Mayor Jeri Muoio's less-noise campaign includes SunFest

, Fla. — Mayor Jeri Muoio wants the city's downtown to thrive - but without revved-up motorcycle engines, hip-hop music and late-night noise that disturbs condo dwellers.

Muoio is going after some of West Palm Beach's most popular events, including SunFest, saying event planners have to be more considerate of downtown residents.

And the West Palm Beach City Commission is considering changing some of its policies, including limiting major events at the waterfront to twice a month, setting limits on decibel levels, and requiring event promoters to pay for a city staff member to closely monitor both the event and the cleanup.

The proposed changes follow three weeks of what Muoio and commissioners described as incessant noise downtown, beginning with SunFest and followed by the Soul Food Festival and a motorcycle showcase.

"I'm tired of getting emails, and I'm sure the commission is tired of getting emails," Muoio said last week at a city commission workshop. "We just have to figure out how to make this stop."

SunFest officials said they were surprised at the criticism . Paul Jamieson, executive director of SunFest, said city officials should have approached him in private before publicly criticizing the festival.

Festival officials said SunFest, which began 30 years ago as a small jazz-and-art festival, has turned into the largest non-techno music festival in South Florida and generates $15 million a year of spending in the city.

SunFest also has a 10-year deal with the city that runs until 2016 giving it control of artists and allows the music to go on until 10 p.m. on weeknights and 11 p.m. on the weekends.

But Commissioner Kimberly Mitchell said SunFest should consider turning off the music earlier. Muoio blasted the festival for bringing in popular rap artists Snoop Dogg and Wiz Khalifa.

Muoio said Khalifa had been arrested twice in a month for possessing small amounts of marijuana, including two nights before his Thursday night appearance at SunFest.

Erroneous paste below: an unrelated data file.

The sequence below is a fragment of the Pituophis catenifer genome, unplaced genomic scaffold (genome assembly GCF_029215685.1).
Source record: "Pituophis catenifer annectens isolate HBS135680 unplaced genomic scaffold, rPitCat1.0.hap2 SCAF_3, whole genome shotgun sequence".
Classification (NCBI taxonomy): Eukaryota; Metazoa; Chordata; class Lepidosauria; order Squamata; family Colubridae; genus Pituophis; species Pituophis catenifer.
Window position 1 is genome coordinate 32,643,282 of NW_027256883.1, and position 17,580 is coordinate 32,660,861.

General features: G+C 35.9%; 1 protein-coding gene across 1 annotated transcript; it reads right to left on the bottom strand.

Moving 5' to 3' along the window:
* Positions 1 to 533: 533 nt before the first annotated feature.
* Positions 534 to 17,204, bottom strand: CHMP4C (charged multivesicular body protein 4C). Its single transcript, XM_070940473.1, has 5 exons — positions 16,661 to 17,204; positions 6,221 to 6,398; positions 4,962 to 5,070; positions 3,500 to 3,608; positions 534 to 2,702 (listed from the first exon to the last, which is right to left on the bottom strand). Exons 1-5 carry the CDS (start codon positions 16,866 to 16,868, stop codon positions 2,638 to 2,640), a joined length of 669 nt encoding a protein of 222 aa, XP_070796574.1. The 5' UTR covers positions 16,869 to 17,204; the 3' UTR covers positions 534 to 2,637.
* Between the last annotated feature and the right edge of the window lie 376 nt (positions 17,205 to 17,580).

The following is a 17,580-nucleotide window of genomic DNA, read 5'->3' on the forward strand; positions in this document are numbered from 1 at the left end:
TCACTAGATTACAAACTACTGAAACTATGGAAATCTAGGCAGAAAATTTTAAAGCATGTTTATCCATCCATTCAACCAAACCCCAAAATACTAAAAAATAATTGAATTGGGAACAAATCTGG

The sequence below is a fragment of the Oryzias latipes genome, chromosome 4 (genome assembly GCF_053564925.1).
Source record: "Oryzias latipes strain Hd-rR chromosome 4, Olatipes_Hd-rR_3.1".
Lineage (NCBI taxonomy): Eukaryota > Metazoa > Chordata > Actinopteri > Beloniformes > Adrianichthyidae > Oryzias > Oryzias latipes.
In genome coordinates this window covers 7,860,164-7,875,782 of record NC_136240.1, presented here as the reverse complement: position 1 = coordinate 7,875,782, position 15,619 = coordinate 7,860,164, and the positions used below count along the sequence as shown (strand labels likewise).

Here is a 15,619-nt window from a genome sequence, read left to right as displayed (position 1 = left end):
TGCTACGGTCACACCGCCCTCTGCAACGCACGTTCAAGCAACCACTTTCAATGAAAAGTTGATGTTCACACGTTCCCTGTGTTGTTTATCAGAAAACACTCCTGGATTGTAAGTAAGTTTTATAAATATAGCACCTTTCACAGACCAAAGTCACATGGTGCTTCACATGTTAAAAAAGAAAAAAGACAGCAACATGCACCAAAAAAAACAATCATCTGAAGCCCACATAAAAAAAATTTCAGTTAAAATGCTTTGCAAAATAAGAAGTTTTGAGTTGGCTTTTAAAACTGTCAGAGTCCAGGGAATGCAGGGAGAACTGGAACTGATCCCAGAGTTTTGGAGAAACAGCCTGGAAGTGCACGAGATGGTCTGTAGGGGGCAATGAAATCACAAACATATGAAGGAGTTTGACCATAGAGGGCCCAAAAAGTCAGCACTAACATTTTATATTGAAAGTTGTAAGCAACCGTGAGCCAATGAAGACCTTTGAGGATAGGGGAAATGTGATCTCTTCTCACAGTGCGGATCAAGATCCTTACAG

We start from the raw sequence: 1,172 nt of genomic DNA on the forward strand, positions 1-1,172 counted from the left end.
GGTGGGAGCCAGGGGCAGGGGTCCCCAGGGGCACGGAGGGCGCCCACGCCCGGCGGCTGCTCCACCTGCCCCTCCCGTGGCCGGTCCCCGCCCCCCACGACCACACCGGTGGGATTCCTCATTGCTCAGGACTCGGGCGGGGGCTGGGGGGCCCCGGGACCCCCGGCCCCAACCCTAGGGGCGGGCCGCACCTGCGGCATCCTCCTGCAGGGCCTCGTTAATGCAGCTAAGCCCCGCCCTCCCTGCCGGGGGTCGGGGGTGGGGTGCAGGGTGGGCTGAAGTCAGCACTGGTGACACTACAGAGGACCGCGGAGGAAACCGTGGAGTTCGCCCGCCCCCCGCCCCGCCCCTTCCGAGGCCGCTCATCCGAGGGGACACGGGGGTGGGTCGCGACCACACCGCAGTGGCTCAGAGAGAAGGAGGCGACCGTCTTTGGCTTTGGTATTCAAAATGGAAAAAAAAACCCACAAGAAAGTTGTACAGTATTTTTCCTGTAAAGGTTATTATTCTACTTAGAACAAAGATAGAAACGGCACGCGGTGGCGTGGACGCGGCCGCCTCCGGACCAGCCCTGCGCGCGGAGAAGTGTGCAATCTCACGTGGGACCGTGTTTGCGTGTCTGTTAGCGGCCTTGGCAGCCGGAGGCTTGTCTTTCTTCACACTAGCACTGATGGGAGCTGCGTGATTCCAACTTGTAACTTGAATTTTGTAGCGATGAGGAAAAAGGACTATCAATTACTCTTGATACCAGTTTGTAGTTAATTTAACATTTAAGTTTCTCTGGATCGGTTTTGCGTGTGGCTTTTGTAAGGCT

"I'm not a prude about this stuff, but really what are we saying about this city when Thursday night is Wiz Khalifa and Snoop Dogg?" Muoio said. "I don't like the crowds they brought, the behavior of the crowd they brought, and the number of drugs that were around."

Festival organizers, however, say the two broke Thursday night attendance records.

"Wiz Khalifa just won the Billboard Music Award for top new performing artist," Jamieson said. "We've had criticism whenever we bring in hip-hop artists, and the fact of the matter is they're some of the most popular artists that we have. I'm sure in the 1950s, if we brought in Elvis (Presley), the people who loved Tommy Dorsey would have complained about Elvis. ."

Jamieson also said Muoio hadn't approached him with any issues about the smell of marijuana, which is common at many music festivals.

Christine Thrower, West Palm Beach's parks and recreation director, said the city received "overwhelmingly positive comments about SunFest this year," with only a "handful of negatives."

"It was a well-run event and well-executed," Thrower said. "It is loud, but live bands with national acts are loud."

A public records request showed that Muoio received a handful of email complaints.

Bill Newgent, who ran the political action committee that raised $18,000 for the late Bill Moss' commission re-election campaign in March, wrote an email the night of Snoop Dogg and Khalifa's performance, telling Muoio that condo dwellers want to leave downtown because of event noise.

"Mutual friends of ours who live in beautiful million-dollar condos often leave town (during SunFest) and would love to sell largely because of the festival and nightclub-related inconvenience," Newgent wrote.

An attorney representing Trump Plaza Condo emailed Muoio about "encroachment issues" during SunFest, while other residents said festival organizers were making noise as late as 2 a.m.

Attorney Lynda Harris said the Soul Food Festival the following weekend was even louder than SunFest.

"Maybe city department heads should be forced to attend the events from beginning to end to deal with the disruption they cause to the lives of downtown residents," Harris wrote.

This year, a consultant hired by the city to bring more life to the waterfront suggested SunFest move to the South Florida Fairgrounds or Currie Park so the city could eliminate the wide-open space at the waterfront.

Jamieson said he wants SunFest to stay downtown, although he wouldn't rule out leaving the city when the contract ends in 2016.

Raphael Clemente, director of the Downtown Development Authority, said it's tough to find the right balance between a lively downtown and one that downtown residents can enjoy.

While Muoio has often talked about her desire for a high-end downtown, and criticized the idea of putting a 7-Eleven on Clematis Street, a recent DDA study found that the largest demographic to visit the area was younger than 35 years old.

And 33 percent of people said their

main reason to visit downtown was for events, entertainment or bars .

"This is an entertainment district and an urban environment and people move here and they know that," Clemente said. "But just the fact that they know they're moving into a downtown doesn't mean that we should disregard completely the impacts."


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